Jessica Stites Mor, UBC Okanagan

I am currently researching transnational solidarity movements, focusing on the particularities of South-South political activism. I have recently completed work on an edited volume that examines notions of citizenship, human rights and political community in transnational solidarity movements across the Global South during the Cold War.

As a cultural historian, my teaching frequently involves the exploration of art, performance, craft, and media technologies. I have recently begun a pilot project at UBC Okanagan teaching hands-on documentary filmmaking as a tool for historians and other humanities and social science scholars. My course Digital Media and History uses creative practice and dialogue to uncover the many ways in which historians use film and digital media for inquiry, interpretation, and communication. I have recently given talks on the role of digital media in political activism, collective memory struggles, and public history debates.

Beginning in July 2015, I am also Editor-in-Chief of the Canadian Journal of Latin American and Caribbean Studies, which has its home in the Latin American Studies Program at UBCO.

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Jennifer Tunnicliffe, Ryseron University

Dr. Jennifer Tunnicliffe is a human rights historian with a particular interest in how domestic and transnational activism shapes cultural attitudes and legislative approaches to rights and freedoms. Her work has appeared in the Canadian Historical Review, Social History / Histoire Sociale, History Compass, and on the ActiveHistory blog. She has been featured on the Champlain Society’s “Witness to Yesterday” podcast and has contributed research to the Canadian Museum of Human Rights and the Centre for International Governance.

Her first book, Resisting Rights: Canada and the International Bill of Rights, 1947-76 (UBC Press, 2019), challenges the narrative of Canada as an historic advocate for international human rights and explores the key role that rights activists have played in shaping Canadian diplomacy at the United Nations. She is also a co-editor of Constant Struggle: Histories of Canadian Democratization (under review with McGill-Queen’s University Press), a collection that explores the historical realities that have shaped how democracy has been understood and practiced throughout Canadian history. Her current book project, Drawing the Line: Free Speech and the Regulation of Hate in Canadian History, examines the evolution of Canada’s hate speech laws through a human rights framework, situating Canadian policy in a global context.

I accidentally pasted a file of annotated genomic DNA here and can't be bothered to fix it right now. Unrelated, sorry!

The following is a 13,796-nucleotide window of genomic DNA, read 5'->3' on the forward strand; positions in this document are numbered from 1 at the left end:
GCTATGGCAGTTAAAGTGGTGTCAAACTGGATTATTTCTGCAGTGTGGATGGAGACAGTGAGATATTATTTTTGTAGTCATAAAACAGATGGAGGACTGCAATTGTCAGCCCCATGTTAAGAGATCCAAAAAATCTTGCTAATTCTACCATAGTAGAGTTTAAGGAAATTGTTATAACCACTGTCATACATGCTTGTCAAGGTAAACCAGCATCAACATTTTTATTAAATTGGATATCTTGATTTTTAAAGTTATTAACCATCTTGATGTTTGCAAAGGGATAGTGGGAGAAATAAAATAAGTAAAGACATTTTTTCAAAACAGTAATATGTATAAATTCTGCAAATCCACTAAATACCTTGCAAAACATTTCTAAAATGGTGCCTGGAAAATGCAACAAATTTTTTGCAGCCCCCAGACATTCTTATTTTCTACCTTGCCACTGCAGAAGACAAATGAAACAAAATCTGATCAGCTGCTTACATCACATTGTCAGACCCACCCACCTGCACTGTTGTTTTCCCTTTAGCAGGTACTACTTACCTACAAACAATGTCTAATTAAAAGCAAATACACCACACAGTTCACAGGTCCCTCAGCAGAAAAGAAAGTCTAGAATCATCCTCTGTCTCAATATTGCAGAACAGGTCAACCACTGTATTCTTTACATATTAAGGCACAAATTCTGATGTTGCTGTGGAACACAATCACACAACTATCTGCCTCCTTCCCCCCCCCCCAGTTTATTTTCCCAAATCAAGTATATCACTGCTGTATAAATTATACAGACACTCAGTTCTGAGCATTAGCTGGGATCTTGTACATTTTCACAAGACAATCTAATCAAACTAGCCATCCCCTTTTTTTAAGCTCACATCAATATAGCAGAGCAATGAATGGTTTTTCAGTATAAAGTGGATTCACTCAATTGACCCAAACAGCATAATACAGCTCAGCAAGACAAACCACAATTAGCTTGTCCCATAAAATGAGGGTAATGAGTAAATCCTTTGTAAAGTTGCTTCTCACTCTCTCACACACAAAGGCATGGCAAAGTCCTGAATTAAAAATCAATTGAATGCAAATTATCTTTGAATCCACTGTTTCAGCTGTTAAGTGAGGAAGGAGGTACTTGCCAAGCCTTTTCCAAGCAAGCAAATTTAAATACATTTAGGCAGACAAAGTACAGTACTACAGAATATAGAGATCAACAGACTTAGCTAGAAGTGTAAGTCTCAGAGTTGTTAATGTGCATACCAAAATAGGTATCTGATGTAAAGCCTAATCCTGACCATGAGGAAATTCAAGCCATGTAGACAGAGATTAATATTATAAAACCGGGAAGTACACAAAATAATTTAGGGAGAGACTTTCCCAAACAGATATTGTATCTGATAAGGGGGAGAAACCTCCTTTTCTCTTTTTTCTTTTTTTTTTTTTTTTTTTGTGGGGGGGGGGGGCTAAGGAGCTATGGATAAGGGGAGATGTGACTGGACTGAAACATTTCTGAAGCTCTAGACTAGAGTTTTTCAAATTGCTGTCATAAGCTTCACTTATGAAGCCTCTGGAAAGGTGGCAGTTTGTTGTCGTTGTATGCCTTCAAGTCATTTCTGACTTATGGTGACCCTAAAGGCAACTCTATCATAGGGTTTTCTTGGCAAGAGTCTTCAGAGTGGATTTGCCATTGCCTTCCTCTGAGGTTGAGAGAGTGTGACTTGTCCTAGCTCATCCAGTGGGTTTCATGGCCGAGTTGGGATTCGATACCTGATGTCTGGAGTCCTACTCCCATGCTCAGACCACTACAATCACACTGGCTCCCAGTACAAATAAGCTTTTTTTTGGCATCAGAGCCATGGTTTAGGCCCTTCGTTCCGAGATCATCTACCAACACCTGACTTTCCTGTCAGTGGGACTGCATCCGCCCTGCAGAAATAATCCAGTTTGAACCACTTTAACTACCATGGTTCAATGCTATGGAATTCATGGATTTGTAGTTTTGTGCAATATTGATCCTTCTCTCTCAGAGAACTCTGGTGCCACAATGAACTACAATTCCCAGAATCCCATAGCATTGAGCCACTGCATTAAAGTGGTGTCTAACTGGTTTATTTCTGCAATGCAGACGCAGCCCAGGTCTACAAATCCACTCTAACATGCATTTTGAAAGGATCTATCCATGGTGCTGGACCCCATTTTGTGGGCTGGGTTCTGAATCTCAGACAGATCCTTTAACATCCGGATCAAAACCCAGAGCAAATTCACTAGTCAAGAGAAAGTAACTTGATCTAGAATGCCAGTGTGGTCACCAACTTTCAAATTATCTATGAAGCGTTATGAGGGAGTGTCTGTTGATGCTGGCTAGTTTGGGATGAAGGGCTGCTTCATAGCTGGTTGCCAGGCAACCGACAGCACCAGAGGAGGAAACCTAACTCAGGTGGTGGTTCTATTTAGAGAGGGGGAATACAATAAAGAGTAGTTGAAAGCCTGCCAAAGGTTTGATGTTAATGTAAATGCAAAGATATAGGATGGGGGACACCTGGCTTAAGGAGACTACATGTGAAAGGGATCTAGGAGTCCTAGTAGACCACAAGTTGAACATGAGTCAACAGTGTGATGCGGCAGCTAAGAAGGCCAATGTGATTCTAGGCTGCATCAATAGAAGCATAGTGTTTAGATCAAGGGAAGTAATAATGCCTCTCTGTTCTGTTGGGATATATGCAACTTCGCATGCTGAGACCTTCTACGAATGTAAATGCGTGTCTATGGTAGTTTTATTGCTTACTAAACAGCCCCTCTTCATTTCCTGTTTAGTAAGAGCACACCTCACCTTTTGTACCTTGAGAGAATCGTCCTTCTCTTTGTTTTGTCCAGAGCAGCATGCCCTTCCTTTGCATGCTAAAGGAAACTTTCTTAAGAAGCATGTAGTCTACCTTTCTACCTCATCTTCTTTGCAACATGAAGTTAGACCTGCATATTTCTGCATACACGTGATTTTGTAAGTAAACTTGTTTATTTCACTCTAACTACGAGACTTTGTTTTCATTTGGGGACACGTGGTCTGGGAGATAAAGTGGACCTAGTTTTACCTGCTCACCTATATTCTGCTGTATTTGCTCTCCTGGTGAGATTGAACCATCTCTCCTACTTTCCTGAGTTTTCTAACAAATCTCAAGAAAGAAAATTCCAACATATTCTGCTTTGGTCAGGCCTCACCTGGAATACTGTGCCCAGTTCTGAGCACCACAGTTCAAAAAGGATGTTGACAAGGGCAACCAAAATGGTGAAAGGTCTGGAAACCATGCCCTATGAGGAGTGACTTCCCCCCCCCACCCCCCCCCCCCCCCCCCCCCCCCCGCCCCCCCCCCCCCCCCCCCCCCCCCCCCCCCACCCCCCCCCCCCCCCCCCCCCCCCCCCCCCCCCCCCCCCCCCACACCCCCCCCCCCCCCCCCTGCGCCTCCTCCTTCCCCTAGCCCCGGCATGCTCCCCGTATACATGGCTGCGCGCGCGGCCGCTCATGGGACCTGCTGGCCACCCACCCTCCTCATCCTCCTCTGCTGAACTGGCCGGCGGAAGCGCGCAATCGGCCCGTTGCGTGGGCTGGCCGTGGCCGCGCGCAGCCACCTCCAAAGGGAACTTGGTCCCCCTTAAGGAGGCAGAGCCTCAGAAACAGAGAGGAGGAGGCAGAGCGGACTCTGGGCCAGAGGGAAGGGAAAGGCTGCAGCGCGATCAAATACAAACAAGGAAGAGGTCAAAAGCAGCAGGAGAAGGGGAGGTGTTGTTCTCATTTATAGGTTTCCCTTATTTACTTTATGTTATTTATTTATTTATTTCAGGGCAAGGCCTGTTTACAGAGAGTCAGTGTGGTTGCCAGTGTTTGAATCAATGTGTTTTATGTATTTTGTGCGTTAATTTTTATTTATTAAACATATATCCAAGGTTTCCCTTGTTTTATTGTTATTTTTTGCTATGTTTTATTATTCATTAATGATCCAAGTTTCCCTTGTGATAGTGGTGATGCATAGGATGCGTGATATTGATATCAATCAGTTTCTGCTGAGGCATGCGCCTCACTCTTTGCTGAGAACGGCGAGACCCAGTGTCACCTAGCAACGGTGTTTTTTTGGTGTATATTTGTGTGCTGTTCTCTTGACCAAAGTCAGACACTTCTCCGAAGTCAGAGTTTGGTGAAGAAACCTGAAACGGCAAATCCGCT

Prior to joining Ryerson, Dr. Tunnicliffe was an Assistant Professor at King’s University College at Western University, an L. R. Wilson Assistant Professor at the Wilson Institute for Canadian History, and she held a SSHRC postdoctoral fellow at the University of Waterloo. She received her PhD in history from McMaster University.

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David Webster, Bishops University

Dr. Webster’s research is focused on trans-Pacific interactions between Canada and Asia, especially in the realms of diplomacy, religion and economic development; and the transnational diplomatic identities of movements for independence around the Pacific Rim, especially in Timor-Leste (East Timor) and Indonesia. He has three major current projects: Modern Missionaries: Canadian Development Advisors in Southeast Asia, 1945-65; Notion-States: Non-State Diplomacy on the Pacific Rim; Canadian Churches and the trans-Pacific.

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The readings lists available on this site deal with a range of topics from human rights to biographies and specific events.